The officers stepped in and spotted 6-year-old A-ee lying face-down on the floor with a piece of black material tied tightly around her neck. The girl's body was still warm. While Hoff ripped off the fabric and attempted resuscitation, her partner raced upstairs.
According to the incident report he later filed, Chaffee was no stranger to 1541 Timberlake Road. "I am familiar with Her and have had numerous contacts with her in the past," he wrote. "The last time I was at this apartment, the children were home and would not answer the door. When I gained entry that time, I located all the kids in the entry to the stairs, on the top floor. I thought that this could be where they were hiding, so I immediately went up the stairs to look."
What he found were two more bodies: 11-year-old Koua Eai was lying on the landing, and one of the boys was in the upstairs bedroom. (None of the incident reports stated conclusively whether that body was 9-year-old Samson or 7-year-old Tang Lung.) They too were still warm. Chaffee yelled for the paramedics, who had since arrived.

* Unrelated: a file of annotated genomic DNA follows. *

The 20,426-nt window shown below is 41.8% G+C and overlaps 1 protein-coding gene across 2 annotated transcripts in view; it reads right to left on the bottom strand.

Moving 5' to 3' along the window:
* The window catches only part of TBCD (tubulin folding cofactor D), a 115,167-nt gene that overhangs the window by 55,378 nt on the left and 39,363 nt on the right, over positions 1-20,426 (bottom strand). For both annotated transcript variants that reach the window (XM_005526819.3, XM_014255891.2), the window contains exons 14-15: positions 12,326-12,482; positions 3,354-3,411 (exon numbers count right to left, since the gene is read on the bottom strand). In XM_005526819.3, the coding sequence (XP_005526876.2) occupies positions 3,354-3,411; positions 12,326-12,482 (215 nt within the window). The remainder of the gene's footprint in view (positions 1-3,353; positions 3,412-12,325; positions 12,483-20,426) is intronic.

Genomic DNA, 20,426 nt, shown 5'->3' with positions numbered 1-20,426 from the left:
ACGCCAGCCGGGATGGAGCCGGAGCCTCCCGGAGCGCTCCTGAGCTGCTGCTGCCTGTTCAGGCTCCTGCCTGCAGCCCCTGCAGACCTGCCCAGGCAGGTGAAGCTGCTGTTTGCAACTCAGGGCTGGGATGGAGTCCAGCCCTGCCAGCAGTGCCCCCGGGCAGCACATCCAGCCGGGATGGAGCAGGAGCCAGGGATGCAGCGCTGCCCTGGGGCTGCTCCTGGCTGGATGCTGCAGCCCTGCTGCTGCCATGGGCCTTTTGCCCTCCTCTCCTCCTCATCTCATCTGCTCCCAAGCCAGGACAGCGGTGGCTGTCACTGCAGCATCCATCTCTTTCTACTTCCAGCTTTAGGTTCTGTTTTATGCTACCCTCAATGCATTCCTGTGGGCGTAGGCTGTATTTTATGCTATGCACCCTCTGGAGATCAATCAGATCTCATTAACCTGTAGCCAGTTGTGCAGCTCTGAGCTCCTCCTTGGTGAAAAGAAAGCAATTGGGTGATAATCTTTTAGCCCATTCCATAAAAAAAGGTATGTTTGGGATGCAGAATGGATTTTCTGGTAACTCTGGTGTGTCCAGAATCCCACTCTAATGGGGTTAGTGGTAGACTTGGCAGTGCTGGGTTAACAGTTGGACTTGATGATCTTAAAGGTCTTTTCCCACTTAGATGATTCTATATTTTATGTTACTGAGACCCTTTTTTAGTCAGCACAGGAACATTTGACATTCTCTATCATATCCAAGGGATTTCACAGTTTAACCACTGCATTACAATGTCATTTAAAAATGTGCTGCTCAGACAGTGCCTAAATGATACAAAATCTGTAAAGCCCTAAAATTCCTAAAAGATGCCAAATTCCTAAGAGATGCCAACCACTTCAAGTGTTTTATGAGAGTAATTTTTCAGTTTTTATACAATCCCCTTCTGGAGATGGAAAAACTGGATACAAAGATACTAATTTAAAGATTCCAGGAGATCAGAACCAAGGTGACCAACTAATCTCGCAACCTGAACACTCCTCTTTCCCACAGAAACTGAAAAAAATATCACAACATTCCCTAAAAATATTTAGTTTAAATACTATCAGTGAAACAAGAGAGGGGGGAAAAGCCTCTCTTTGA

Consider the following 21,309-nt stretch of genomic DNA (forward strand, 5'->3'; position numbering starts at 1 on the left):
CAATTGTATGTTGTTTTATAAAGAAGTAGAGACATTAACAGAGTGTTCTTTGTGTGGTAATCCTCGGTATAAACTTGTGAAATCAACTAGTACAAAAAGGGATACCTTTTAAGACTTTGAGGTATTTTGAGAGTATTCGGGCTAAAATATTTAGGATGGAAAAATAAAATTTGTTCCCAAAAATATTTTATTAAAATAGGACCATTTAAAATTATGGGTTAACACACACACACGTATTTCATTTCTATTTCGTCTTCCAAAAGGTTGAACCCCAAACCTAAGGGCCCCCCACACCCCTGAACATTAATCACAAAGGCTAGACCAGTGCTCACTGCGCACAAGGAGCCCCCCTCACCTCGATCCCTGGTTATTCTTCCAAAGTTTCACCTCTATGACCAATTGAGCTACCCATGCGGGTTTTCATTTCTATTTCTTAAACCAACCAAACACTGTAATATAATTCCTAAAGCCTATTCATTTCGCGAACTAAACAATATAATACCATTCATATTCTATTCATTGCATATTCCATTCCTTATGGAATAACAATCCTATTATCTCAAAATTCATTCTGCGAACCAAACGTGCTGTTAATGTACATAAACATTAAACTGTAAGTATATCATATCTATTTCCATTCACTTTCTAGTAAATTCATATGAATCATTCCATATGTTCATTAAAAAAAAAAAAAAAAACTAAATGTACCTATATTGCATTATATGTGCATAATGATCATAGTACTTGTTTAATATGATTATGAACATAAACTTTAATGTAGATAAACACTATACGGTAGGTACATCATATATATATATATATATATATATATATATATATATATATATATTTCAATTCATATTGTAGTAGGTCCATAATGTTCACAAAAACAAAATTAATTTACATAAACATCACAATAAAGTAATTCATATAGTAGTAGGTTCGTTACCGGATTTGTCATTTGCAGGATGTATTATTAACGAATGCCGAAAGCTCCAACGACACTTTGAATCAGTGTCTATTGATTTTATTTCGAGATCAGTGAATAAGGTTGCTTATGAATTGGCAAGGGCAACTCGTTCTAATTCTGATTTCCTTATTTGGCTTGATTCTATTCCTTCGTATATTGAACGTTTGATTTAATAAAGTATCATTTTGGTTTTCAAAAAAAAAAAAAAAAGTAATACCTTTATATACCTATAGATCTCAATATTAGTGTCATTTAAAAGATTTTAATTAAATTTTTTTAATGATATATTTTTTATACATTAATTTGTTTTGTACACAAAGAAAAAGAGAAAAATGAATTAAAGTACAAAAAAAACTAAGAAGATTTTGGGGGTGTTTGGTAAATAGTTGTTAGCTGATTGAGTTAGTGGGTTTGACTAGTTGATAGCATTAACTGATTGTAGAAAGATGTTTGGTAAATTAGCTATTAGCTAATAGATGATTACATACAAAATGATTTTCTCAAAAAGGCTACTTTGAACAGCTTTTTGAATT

Down in the basement, the officers discovered the third boy and 8-year-old Nali, both with black material around their necks, both "still warm." The last victim to be found was 5-year-old Tang Kee. She was on the floor in the bathroom, black strip around her neck, her body warm to the touch.
Another officer later noted that "each child was in a separate room on each floor level, away from the others." That detail, along with the St. Paul medical examiner's finding that "the bodies of the children were in different stages of rigor," suggests they were killed at different times, and possibly out of sight of each other.
As a paramedic treated Her on the front steps, a crowd began to gather. Watching Her sitting there in the red dress, head lolling from side to side, one neighbor recalls, "I didn't know she was the parent. I thought she was the kid. She's so small." When Her's condition stabilized, an ambulance transported her to Regions Hospital in St. Paul.